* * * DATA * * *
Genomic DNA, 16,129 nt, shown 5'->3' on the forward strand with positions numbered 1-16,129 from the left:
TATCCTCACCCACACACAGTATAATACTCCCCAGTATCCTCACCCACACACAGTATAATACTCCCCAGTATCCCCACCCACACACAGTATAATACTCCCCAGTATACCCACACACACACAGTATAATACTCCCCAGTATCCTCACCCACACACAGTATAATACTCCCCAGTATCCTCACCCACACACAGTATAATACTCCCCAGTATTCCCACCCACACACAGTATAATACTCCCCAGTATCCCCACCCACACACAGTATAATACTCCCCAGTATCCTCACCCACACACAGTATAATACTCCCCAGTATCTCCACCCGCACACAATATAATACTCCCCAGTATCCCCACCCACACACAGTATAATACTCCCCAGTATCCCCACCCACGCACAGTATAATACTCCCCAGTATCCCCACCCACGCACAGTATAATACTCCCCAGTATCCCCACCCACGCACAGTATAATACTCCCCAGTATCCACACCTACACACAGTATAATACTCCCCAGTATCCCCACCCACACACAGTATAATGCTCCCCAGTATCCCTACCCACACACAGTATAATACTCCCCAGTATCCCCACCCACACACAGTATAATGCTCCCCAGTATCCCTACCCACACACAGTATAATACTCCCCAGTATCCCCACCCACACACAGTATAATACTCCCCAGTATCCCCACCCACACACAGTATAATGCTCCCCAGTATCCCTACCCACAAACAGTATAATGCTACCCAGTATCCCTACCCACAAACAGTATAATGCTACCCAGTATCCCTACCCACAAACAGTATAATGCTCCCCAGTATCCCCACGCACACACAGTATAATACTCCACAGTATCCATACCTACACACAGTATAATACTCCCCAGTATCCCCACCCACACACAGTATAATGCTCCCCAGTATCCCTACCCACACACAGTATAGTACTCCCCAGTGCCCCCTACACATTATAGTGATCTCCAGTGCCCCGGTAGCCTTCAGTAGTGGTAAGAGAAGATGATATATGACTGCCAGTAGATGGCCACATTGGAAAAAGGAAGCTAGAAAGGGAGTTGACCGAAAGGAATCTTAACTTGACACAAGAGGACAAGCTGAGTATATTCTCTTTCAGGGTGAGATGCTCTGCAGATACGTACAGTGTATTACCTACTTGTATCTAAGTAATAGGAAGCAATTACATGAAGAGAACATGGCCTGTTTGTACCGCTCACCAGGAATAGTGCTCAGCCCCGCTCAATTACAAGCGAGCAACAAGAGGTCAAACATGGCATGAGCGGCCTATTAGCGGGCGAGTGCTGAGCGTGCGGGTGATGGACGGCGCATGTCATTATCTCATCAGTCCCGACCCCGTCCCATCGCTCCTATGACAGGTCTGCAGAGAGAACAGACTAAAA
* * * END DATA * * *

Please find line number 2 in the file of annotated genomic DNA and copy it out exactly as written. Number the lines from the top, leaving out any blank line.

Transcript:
TATCCTCACCCACACACAGTATAATACTCCCCAGTATCCTCACCCACACACAGTATAATACTCCCCAGTATCCCCACCCACACACAGTATAATACTCCCCAGTATACCCACACACACACAGTATAATACTCCCCAGTATCCTCACCCACACACAGTATAATACTCCCCAGTATCCTCACCCACACACAGTATAATACTCCCCAGTATTCCCACCCACACACAGTATAATACTCCCCAGTATCCCCACCCACACACAGTATAATACTCCCCAGTATCCTCACCCACACACAGTATAATACTCCCCAGTATCTCCACCCGCACACAATATAATACTCCCCAGTATCCCCACCCACACACAGTATAATACTCCCCAGTATCCCCACCCACGCACAGTATAATACTCCCCAGTATCCCCACCCACGCACAGTATAATACTCCCCAGTATCCCCACCCACGCACAGTATAATACTCCCCAGTATCCACACCTACACACAGTATAATACTCCCCAGTATCCCCACCCACACACAGTATAATGCTCCCCAGTATCCCTACCCACACACAGTATAATACTCCCCAGTATCCCCACCCACACACAGTATAATGCTCCCCAGTATCCCTACCCACACACAGTATAATACTCCCCAGTATCCCCACCCACACACAGTATAATACTCCCCAGTATCCCCACCCACACACAGTATAATGCTCCCCAGTATCCCTACCCACAAACAGTATAATGCTACCCAGTATCCCTACCCACAAACAGTATAATGCTACCCAGTATCCCTACCCACAAACAGTATAATGCTCCCCAGTATCCCCACGCACACACAGTATAATACTCCACAGTATCCATACCTACACACAGTATAATACTCCCCAGTATCCCCACCCACACACAGTATAATGCTCCCCAGTATCCCTACCCACACACAGTATAGTACTCCCCAGTGCCCCCTACACATTATAGTGATCTCCAGTGCCCCGGTAGCCTTCAGTAGTGGTAAGAGAAGATGATATATGACTGCCAGTAGATGGCCACATTGGAAAAAGGAAGCTAGAAAGGGAGTTGACCGAAAGGAATCTTAACTTGACACAAGAGGACAAGCTGAGTATATTCTCTTTCAGGGTGAGATGCTCTGCAGATACGTACAGTGTATTACCTACTTGTATCTAAGTAATAGGAAGCAATTACATGAAGAGAACATGGCCTGTTTGTACCGCTCACCAGGAATAGTGCTCAGCCCCGCTCAATTACAAGCGAGCAACAAGAGGTCAAACATGGCATGAGCGGCCTATTAGCGGGCGAGTGCTGAGCGTGCGGGTGATGGACGGCGCATGTCATTATCTCATCAGTCCCGACCCCGTCCCATCGCTCCTATGACAGGTCTGCAGAGAGAACAGACTAAAA